Just 1 would probably do it - occasionally I still have to copy some files to/from a USB stick or external hard drive, or download things off a camera. Don't think I'd ever need to do more than one of those at the same time. This is assuming that the same port ~isn't~ also used for other necessary things like ethernet and charging (ala the new Macbook).
Notwithstanding the dodgy 1% calculation, Pandora is only available in three countries:
USA: population ~318M
Australia: population ~24M
New Zealand: population ~4M
So you only have a total population of ~346 million people who could even ~potentially~ be Pandora subscribers.
In many (most?) countries, the government adds interest payable to the amount of the refund when they pay you back. Of course right now, interest rates are very low in most places so this doesn't amount to much...
Yeah I really can't see Dell or HP going anywhere fast. The company I work for alone buys in in the order of 20,000 machines from them every year...
Picked the metric elevation option, but my actual elevation is ~700 metres.
Being in a fully metric country, I don't have even the slightest bit of innate feel for feet, especially for large numbers such as elevation unfortunately. It's around ~2300 ft apparently. I ~do~ have a somewhat decent feel for converting temperatures to F and distances in km to miles, but that's about it. Feet, inches, ounces (both as volume and weight), gallons etc I haven't got even the slightest knowledge of...
But the in flight display is for the average passenger, not the pilot. Telling them that they are flying at 10,668 metres allows them to get a 'feel' for what that means, since they can compare it with things they know. Most people have a rough idea that Everest is almost 9 km in elevation (8848 metres), for instance. The Aussies on the flight would mentally compare it to Mt. Kosciusko which they are likely to know is a little over 2200 metres. Many would also know roughly what elevation their home city was at etc, or the height of famous tall buildings, in metres.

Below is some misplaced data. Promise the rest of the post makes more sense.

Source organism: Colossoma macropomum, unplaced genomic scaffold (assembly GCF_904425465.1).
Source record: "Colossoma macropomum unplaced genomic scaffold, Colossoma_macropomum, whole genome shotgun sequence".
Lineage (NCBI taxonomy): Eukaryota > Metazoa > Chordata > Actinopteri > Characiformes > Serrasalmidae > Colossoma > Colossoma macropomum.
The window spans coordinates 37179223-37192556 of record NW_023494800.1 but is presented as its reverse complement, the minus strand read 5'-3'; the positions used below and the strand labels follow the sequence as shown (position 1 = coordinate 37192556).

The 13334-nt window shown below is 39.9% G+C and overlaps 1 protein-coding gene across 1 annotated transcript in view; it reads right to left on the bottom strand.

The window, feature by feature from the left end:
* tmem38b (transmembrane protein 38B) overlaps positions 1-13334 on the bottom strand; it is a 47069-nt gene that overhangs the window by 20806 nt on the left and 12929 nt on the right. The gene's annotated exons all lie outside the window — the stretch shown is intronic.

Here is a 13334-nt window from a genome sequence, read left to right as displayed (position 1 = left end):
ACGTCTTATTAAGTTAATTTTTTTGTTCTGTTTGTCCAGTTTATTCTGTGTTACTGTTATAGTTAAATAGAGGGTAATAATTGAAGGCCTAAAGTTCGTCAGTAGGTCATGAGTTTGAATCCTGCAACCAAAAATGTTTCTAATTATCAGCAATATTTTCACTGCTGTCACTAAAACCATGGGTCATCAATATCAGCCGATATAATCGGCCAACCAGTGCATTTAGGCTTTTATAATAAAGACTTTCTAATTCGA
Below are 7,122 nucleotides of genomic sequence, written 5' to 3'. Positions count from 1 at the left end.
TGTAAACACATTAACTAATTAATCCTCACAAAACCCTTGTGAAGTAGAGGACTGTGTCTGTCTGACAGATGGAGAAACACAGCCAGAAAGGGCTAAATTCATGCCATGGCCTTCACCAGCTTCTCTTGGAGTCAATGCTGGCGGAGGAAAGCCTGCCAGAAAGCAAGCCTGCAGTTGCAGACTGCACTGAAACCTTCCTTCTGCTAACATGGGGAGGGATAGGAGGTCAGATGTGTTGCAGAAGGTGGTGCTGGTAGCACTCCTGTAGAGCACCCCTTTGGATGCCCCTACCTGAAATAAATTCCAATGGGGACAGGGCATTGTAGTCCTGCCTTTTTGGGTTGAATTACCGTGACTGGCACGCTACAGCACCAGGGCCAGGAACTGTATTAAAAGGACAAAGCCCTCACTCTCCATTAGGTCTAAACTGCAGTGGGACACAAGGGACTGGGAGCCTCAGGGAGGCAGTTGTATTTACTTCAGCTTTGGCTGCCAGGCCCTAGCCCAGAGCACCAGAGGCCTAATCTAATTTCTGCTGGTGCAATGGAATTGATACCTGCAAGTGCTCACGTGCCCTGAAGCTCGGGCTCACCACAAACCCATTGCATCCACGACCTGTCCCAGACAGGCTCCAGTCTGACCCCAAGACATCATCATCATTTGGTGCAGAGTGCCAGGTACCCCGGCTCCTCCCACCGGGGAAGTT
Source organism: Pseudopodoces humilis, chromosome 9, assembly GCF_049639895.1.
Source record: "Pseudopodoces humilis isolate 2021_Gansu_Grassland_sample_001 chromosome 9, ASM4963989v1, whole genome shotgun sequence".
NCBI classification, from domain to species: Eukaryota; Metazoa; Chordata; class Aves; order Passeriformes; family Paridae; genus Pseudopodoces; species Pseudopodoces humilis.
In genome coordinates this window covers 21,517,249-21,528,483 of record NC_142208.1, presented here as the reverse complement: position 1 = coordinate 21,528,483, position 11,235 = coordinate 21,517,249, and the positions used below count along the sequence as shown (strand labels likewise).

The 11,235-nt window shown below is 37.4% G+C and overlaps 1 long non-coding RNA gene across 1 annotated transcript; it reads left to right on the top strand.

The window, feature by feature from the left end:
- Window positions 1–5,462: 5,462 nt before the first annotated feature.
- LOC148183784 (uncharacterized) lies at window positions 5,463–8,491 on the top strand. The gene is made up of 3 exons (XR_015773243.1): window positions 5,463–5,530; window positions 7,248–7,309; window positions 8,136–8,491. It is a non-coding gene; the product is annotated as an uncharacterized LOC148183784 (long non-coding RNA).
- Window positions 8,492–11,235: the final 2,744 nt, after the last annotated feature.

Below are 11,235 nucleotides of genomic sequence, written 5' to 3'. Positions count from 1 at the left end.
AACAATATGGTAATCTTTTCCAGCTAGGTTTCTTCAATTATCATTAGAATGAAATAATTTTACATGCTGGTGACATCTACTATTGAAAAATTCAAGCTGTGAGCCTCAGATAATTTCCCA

Quoting it in feet doesn't help anyone except pilots and Americans. But having said that, every in-flight map system I've ever seen (not that I've seen them all, but I do fly a lot, including between the US and Australia) alternates between metric and imperial measurements (it'll be metric for one cycle through the speed/altitude/time remaining/map cycle, then imperial for the next cycle).
Not sure where the GP lives but it's like that in Australia. The ATO makes software called e-tax that walks you through the tax return forms in a questionnaire-type way, pre-populating what it can, and at the end gives you an estimate of refund (or amount owing), and you click to submit it (after going through an identity-validation process that involves unique numbers printed on your previous years' tax returns).
The pre-population of data has got better and better over the years. A decade ago it only really populated your salary (PAYG certificate info, analogous to US W-2s) and even then it was hit and miss. But last year it was great. It accurately pre-populated virtually everything for me: all income, bank account interest and investment returns, medical expenses (through the universal healthcare system), etc. My contact details and bank account info to receive payment of the return hadn't changed since the previous year so I didn't even need to update those.